Purification of junction-enriched membrane
Junction-enriched membranes were prepared from rat livers (Pelfrez). The frozen livers were thawed in two volumes of 10 mM HEPES, pH 8.5, and 10 mM DTT in a cold room. Protease inhibitors (see above) were added to the thawed livers and the livers were blended in a Waring blender (5 × 15 s) in the cold room. The liver slush was filtered through four layers of cheesecloth to obtain the total liver homogenate. The total liver homogenate was centrifuged at 1,000 g for 30 min at 4°C. The pellet was homogenized in 10 mM HEPES, pH 8.5/10 mM DTT in a Dounce homogenizer and centrifuged at 100 g for 30 min. The supernatant was collected and centrifuged at 1,000 g for 30 min at 4°C. The membrane pellet was homogenized again in 10 mM HEPES, pH 8.5/10 mM DTT, and the homogenate was centrifuged at 1,000 g for 30 min at 4°C. The washed membrane pellet contains the majority of junction actin assembly activity and was frozen at −80° before further purification immediately before use in assays. On the day of the experiment, membranes were thawed on ice, diluted 1:1 with 10 mM HEPES, pH 8.5, supplemented with 10 mM DTT, and homogenized through a 25G needle. The homogenates were spun through a 20% sucrose pad for 10 min at 16,000 g. The supernatant was discarded and the pellet was resuspended with 10 mM HEPES, pH 8.5 supplemented with 10 mM DTT. The homogenate was spun through a 20% sucrose pad for 15 min at 1,000 g. The pellet was discarded and the supernatant was spun through a 20% sucrose pad for 15 min at 16,000 g. The membrane pellet contains junction-enriched plasma membrane fragments as determined by Western blots and immunostaining (Tang and Brieher, 2012).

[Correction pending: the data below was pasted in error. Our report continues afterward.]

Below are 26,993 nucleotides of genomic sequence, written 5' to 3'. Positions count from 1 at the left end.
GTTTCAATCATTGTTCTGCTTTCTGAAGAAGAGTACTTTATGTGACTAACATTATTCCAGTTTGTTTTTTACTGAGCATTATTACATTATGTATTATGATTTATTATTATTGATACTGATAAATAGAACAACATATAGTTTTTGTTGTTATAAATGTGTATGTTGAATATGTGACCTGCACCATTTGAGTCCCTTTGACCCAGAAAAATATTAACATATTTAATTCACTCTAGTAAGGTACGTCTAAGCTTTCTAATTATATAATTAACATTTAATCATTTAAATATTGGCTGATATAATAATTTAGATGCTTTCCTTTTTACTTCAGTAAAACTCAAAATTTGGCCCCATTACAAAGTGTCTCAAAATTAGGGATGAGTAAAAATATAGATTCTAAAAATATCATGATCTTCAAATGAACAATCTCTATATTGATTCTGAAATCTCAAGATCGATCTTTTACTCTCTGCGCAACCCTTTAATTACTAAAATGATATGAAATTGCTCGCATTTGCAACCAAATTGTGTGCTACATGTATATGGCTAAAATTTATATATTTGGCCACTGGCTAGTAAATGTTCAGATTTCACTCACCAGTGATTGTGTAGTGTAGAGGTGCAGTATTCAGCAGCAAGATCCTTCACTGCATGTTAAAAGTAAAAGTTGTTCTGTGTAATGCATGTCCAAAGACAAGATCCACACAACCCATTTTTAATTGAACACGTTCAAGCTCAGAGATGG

Actin bundling assay
Actin bundling assays were performed by adding 1 µM of recombinant α-actinin-4 to 3 µM of fluorescently-labeled G-actin in actin polymerization buffer (50 mM KCl, 2 mM EGTA, 2 mM MgCl2, and 100 mM HEPES, pH 7.8) supplemented with 2 mM buffered ATP, pH 8. The reactions were allowed to proceed at room temperature for 2 h. Actin bundling reactions were mounted on a glass slide using a No. 1.5 coverslip and imaged using an Apochromat 40×/NA1.3 Oil DIC M27 objective (Carl Zeiss) on an Axio Imager.Z2m microscope equipped with ORCA-ER CCD camera with 6.45 µm × 6.45 µm pixel size (Hamamatsu Photonics) and X-cite 120 LED illumination (Lumen Dynamics). For figure generation, the images were cropped, contrasted, and scaled using Photoshop software (Adobe) before importing into Illustrator (Adobe).